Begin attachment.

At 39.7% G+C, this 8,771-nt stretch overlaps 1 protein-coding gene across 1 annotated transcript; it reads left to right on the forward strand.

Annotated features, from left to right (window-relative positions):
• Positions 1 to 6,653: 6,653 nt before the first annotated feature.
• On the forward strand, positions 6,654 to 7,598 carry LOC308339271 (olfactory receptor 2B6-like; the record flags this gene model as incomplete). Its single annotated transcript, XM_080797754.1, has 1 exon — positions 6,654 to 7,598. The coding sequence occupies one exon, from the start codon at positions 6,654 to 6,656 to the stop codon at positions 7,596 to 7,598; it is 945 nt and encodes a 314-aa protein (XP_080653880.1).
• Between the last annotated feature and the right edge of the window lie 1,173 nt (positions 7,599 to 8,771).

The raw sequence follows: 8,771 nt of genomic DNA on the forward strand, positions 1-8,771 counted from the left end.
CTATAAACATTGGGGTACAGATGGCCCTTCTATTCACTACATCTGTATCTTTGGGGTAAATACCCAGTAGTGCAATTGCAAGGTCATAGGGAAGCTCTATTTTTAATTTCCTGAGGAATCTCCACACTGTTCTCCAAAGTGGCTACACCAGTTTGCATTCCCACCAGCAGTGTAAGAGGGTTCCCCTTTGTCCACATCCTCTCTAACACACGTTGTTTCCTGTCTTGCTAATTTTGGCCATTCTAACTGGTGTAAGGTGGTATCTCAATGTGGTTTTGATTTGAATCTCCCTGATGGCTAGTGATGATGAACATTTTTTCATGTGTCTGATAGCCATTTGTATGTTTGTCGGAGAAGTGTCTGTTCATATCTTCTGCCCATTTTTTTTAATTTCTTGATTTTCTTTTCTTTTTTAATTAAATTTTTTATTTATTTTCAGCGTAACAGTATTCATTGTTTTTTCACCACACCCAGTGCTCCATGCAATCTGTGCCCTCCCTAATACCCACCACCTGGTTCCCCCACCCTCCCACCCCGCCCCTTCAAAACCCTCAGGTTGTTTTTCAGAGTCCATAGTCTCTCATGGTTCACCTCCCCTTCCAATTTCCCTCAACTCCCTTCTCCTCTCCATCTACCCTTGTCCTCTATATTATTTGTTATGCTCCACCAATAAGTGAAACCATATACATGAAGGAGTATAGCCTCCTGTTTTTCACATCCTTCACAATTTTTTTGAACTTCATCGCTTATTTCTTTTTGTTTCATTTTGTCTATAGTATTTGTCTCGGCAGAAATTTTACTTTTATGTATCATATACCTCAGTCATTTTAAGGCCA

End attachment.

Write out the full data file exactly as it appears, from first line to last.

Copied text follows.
At 39.7% G+C, this 8,771-nt stretch overlaps 1 protein-coding gene across 1 annotated transcript; it reads left to right on the forward strand.

Annotated features, from left to right (window-relative positions):
• Positions 1 to 6,653: 6,653 nt before the first annotated feature.
• On the forward strand, positions 6,654 to 7,598 carry LOC308339271 (olfactory receptor 2B6-like; the record flags this gene model as incomplete). Its single annotated transcript, XM_080797754.1, has 1 exon — positions 6,654 to 7,598. The coding sequence occupies one exon, from the start codon at positions 6,654 to 6,656 to the stop codon at positions 7,596 to 7,598; it is 945 nt and encodes a 314-aa protein (XP_080653880.1).
• Between the last annotated feature and the right edge of the window lie 1,173 nt (positions 7,599 to 8,771).

The raw sequence follows: 8,771 nt of genomic DNA on the forward strand, positions 1-8,771 counted from the left end.
CTATAAACATTGGGGTACAGATGGCCCTTCTATTCACTACATCTGTATCTTTGGGGTAAATACCCAGTAGTGCAATTGCAAGGTCATAGGGAAGCTCTATTTTTAATTTCCTGAGGAATCTCCACACTGTTCTCCAAAGTGGCTACACCAGTTTGCATTCCCACCAGCAGTGTAAGAGGGTTCCCCTTTGTCCACATCCTCTCTAACACACGTTGTTTCCTGTCTTGCTAATTTTGGCCATTCTAACTGGTGTAAGGTGGTATCTCAATGTGGTTTTGATTTGAATCTCCCTGATGGCTAGTGATGATGAACATTTTTTCATGTGTCTGATAGCCATTTGTATGTTTGTCGGAGAAGTGTCTGTTCATATCTTCTGCCCATTTTTTTTAATTTCTTGATTTTCTTTTCTTTTTTAATTAAATTTTTTATTTATTTTCAGCGTAACAGTATTCATTGTTTTTTCACCACACCCAGTGCTCCATGCAATCTGTGCCCTCCCTAATACCCACCACCTGGTTCCCCCACCCTCCCACCCCGCCCCTTCAAAACCCTCAGGTTGTTTTTCAGAGTCCATAGTCTCTCATGGTTCACCTCCCCTTCCAATTTCCCTCAACTCCCTTCTCCTCTCCATCTACCCTTGTCCTCTATATTATTTGTTATGCTCCACCAATAAGTGAAACCATATACATGAAGGAGTATAGCCTCCTGTTTTTCACATCCTTCACAATTTTTTTGAACTTCATCGCTTATTTCTTTTTGTTTCATTTTGTCTATAGTATTTGTCTCGGCAGAAATTTTACTTTTATGTATCATATACCTCAGTCATTTTAAGGCCA